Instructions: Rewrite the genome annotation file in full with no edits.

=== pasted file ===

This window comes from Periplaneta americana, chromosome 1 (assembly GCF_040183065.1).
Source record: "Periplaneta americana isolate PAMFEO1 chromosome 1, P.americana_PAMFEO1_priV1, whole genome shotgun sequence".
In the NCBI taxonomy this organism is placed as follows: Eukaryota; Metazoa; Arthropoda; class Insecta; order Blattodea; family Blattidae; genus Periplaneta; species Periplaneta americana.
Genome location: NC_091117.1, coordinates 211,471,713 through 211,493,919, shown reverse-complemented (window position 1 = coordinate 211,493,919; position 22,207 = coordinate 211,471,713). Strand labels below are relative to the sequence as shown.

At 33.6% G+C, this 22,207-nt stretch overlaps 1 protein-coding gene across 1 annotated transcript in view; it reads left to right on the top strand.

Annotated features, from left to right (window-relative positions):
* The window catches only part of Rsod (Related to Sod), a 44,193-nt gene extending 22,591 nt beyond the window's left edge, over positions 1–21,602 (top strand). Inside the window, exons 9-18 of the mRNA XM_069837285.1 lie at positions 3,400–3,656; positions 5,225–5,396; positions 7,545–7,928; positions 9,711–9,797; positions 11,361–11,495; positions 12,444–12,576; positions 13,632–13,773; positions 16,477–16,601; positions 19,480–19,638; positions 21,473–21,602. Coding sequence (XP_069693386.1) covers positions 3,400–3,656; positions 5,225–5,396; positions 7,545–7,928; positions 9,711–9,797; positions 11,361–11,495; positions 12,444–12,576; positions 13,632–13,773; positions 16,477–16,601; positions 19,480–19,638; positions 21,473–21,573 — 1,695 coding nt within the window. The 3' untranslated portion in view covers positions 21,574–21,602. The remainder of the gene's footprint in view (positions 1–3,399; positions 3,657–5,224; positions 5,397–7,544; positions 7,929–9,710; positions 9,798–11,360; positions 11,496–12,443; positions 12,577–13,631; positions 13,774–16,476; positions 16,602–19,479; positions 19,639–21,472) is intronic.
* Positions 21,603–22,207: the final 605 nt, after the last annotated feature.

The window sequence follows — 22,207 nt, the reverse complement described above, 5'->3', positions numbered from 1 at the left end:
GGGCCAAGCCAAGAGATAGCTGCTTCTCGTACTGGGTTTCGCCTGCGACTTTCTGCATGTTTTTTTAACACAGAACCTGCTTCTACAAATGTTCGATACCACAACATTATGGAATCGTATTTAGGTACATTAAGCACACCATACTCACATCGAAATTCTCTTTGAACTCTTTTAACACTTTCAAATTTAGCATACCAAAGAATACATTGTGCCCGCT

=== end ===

This window comes from Periplaneta americana, chromosome 1 (assembly GCF_040183065.1).
Source record: "Periplaneta americana isolate PAMFEO1 chromosome 1, P.americana_PAMFEO1_priV1, whole genome shotgun sequence".
In the NCBI taxonomy this organism is placed as follows: Eukaryota; Metazoa; Arthropoda; class Insecta; order Blattodea; family Blattidae; genus Periplaneta; species Periplaneta americana.
Genome location: NC_091117.1, coordinates 211,471,713 through 211,493,919, shown reverse-complemented (window position 1 = coordinate 211,493,919; position 22,207 = coordinate 211,471,713). Strand labels below are relative to the sequence as shown.

At 33.6% G+C, this 22,207-nt stretch overlaps 1 protein-coding gene across 1 annotated transcript in view; it reads left to right on the top strand.

Annotated features, from left to right (window-relative positions):
* The window catches only part of Rsod (Related to Sod), a 44,193-nt gene extending 22,591 nt beyond the window's left edge, over positions 1–21,602 (top strand). Inside the window, exons 9-18 of the mRNA XM_069837285.1 lie at positions 3,400–3,656; positions 5,225–5,396; positions 7,545–7,928; positions 9,711–9,797; positions 11,361–11,495; positions 12,444–12,576; positions 13,632–13,773; positions 16,477–16,601; positions 19,480–19,638; positions 21,473–21,602. Coding sequence (XP_069693386.1) covers positions 3,400–3,656; positions 5,225–5,396; positions 7,545–7,928; positions 9,711–9,797; positions 11,361–11,495; positions 12,444–12,576; positions 13,632–13,773; positions 16,477–16,601; positions 19,480–19,638; positions 21,473–21,573 — 1,695 coding nt within the window. The 3' untranslated portion in view covers positions 21,574–21,602. The remainder of the gene's footprint in view (positions 1–3,399; positions 3,657–5,224; positions 5,397–7,544; positions 7,929–9,710; positions 9,798–11,360; positions 11,496–12,443; positions 12,577–13,631; positions 13,774–16,476; positions 16,602–19,479; positions 19,639–21,472) is intronic.
* Positions 21,603–22,207: the final 605 nt, after the last annotated feature.

The window sequence follows — 22,207 nt, the reverse complement described above, 5'->3', positions numbered from 1 at the left end:
GGGCCAAGCCAAGAGATAGCTGCTTCTCGTACTGGGTTTCGCCTGCGACTTTCTGCATGTTTTTTTAACACAGAACCTGCTTCTACAAATGTTCGATACCACAACATTATGGAATCGTATTTAGGTACATTAAGCACACCATACTCACATCGAAATTCTCTTTGAACTCTTTTAACACTTTCAAATTTAGCATACCAAAGAATACATTGTGCCCGCT